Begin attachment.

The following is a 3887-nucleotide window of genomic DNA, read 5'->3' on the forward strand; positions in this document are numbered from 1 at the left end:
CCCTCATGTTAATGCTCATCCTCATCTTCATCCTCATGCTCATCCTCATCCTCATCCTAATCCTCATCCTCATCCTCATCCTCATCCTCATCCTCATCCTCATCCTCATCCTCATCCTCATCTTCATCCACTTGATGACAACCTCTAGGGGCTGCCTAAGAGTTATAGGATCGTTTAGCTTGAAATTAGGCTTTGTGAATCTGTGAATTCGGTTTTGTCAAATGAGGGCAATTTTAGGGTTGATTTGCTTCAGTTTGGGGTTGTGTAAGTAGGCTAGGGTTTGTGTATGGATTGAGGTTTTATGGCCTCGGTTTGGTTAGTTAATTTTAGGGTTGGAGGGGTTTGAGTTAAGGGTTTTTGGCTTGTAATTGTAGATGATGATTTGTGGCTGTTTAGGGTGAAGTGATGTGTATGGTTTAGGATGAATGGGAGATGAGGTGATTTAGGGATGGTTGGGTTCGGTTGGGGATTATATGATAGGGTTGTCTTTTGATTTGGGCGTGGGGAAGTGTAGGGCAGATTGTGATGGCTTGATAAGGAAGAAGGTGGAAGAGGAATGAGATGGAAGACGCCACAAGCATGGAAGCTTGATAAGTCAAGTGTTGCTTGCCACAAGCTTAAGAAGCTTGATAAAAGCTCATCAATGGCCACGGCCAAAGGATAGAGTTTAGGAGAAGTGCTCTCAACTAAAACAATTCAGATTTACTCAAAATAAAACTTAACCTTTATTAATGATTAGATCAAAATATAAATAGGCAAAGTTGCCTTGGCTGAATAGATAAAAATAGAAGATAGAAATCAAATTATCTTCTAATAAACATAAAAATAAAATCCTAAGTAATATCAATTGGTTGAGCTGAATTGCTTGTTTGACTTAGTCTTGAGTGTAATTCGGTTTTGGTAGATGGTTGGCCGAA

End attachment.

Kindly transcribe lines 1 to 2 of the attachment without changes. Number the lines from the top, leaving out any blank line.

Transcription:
The following is a 3887-nucleotide window of genomic DNA, read 5'->3' on the forward strand; positions in this document are numbered from 1 at the left end:
CCCTCATGTTAATGCTCATCCTCATCTTCATCCTCATGCTCATCCTCATCCTCATCCTAATCCTCATCCTCATCCTCATCCTCATCCTCATCCTCATCCTCATCCTCATCCTCATCCTCATCTTCATCCACTTGATGACAACCTCTAGGGGCTGCCTAAGAGTTATAGGATCGTTTAGCTTGAAATTAGGCTTTGTGAATCTGTGAATTCGGTTTTGTCAAATGAGGGCAATTTTAGGGTTGATTTGCTTCAGTTTGGGGTTGTGTAAGTAGGCTAGGGTTTGTGTATGGATTGAGGTTTTATGGCCTCGGTTTGGTTAGTTAATTTTAGGGTTGGAGGGGTTTGAGTTAAGGGTTTTTGGCTTGTAATTGTAGATGATGATTTGTGGCTGTTTAGGGTGAAGTGATGTGTATGGTTTAGGATGAATGGGAGATGAGGTGATTTAGGGATGGTTGGGTTCGGTTGGGGATTATATGATAGGGTTGTCTTTTGATTTGGGCGTGGGGAAGTGTAGGGCAGATTGTGATGGCTTGATAAGGAAGAAGGTGGAAGAGGAATGAGATGGAAGACGCCACAAGCATGGAAGCTTGATAAGTCAAGTGTTGCTTGCCACAAGCTTAAGAAGCTTGATAAAAGCTCATCAATGGCCACGGCCAAAGGATAGAGTTTAGGAGAAGTGCTCTCAACTAAAACAATTCAGATTTACTCAAAATAAAACTTAACCTTTATTAATGATTAGATCAAAATATAAATAGGCAAAGTTGCCTTGGCTGAATAGATAAAAATAGAAGATAGAAATCAAATTATCTTCTAATAAACATAAAAATAAAATCCTAAGTAATATCAATTGGTTGAGCTGAATTGCTTGTTTGACTTAGTCTTGAGTGTAATTCGGTTTTGGTAGATGGTTGGCCGAA